- Retrieve your bowl from the freezer and drizzle with 1-2 tablespoons chocolate balsamic vinegar.
- Gently add about 1/4 of the ice cream mixture, and drizzle with another 1-2 tablespoons of the vinegar. Repeat with remaining ice cream (you may not use all the vinegar).
- Return to the freezer until completely firm, or overnight.
- Serve solo, with a fudgy chocolate brownie, or an extra drizzle of balsamic vinegar.
1 He thought the ice cream itself was “pretty good”, he just didn’t care for the vinegar aspect. He suggested regular chocolate sauce, which is definitely an option you can utilize too.
2 I used a half cup, but I think with all the mix-ins 1/3 cup or even 1/4 cup might be plenty, and I intend to reduce it next time. Adjust according to how sweet you like your ice cream and how much you love goat cheese. Alternatively, I think honey would make a great substitute here!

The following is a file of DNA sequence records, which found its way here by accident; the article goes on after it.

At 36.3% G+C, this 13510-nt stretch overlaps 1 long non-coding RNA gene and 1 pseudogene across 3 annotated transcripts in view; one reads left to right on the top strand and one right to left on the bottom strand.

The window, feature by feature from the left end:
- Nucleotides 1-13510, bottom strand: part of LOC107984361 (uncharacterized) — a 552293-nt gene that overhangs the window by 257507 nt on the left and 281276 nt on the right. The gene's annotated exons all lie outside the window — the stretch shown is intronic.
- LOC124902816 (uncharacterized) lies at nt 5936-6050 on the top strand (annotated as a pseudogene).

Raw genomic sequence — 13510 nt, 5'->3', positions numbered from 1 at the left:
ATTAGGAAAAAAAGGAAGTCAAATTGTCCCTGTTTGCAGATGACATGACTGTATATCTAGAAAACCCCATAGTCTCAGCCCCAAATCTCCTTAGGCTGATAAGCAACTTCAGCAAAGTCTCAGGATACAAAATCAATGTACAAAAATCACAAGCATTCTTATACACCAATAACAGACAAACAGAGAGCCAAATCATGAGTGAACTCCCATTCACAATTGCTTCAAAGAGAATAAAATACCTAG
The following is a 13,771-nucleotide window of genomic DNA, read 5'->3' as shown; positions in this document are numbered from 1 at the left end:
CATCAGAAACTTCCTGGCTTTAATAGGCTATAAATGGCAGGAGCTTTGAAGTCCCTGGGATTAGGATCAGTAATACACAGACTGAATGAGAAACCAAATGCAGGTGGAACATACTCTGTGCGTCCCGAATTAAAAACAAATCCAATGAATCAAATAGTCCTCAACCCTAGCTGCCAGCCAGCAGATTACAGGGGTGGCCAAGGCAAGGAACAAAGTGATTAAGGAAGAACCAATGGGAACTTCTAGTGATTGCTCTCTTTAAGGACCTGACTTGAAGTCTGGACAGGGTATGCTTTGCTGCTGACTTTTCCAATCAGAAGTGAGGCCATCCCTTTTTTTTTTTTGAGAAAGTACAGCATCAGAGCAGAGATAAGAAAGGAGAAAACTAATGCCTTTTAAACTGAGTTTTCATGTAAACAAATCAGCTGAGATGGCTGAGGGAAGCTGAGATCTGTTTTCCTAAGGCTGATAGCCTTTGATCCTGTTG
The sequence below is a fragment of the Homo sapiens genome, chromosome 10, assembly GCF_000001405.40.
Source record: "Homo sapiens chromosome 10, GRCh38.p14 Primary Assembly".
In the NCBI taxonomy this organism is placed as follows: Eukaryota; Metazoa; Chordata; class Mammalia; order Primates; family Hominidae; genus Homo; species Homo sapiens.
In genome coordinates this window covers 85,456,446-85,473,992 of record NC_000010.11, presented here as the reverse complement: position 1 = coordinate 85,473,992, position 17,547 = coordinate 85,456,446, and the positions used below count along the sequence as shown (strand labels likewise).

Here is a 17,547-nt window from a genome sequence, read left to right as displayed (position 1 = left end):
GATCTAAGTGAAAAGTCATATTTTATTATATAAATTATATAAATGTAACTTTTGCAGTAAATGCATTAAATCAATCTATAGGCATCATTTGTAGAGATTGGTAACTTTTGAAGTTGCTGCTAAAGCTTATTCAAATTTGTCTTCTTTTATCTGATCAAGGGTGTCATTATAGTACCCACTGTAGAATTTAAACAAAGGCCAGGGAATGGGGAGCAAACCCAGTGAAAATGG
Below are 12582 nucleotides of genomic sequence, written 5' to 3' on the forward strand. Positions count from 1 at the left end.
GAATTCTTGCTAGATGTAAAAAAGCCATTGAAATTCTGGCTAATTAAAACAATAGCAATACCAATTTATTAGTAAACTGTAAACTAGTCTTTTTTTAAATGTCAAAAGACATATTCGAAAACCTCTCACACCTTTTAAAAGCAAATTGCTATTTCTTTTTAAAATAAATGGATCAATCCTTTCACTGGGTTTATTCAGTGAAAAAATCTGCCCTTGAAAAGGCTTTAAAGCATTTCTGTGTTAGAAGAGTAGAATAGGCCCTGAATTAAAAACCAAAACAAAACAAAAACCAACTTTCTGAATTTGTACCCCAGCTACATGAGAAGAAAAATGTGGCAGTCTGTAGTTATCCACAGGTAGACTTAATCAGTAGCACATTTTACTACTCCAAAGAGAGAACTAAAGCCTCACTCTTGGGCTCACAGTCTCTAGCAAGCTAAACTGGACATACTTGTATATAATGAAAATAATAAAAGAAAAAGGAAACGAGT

3 If you are not a huge goat cheese lover, you can reduce this amount to six or even four ounces, but I personally loved the tanginess of having all eight ounces in there. Anti-chévre completely? Feel free to sub cream cheese for a more cheesecake like experience.
4 If you are skeptical but typically like balsamic vinegars, I highly encourage you to try it! Error on the side of too little; you can always drizzle more on top later. If you think this is the grossest sounding thing you have ever heard, either you’ve never tasted Olivelle’s balsamic vinegars or you just aren’t a vinegar person. It’s okay, we can still be friends. Feel free to substitute regular chocolate sauce instead (as M suggested), but know that the vinegar adds a truly unique flavor that will definitely be lost.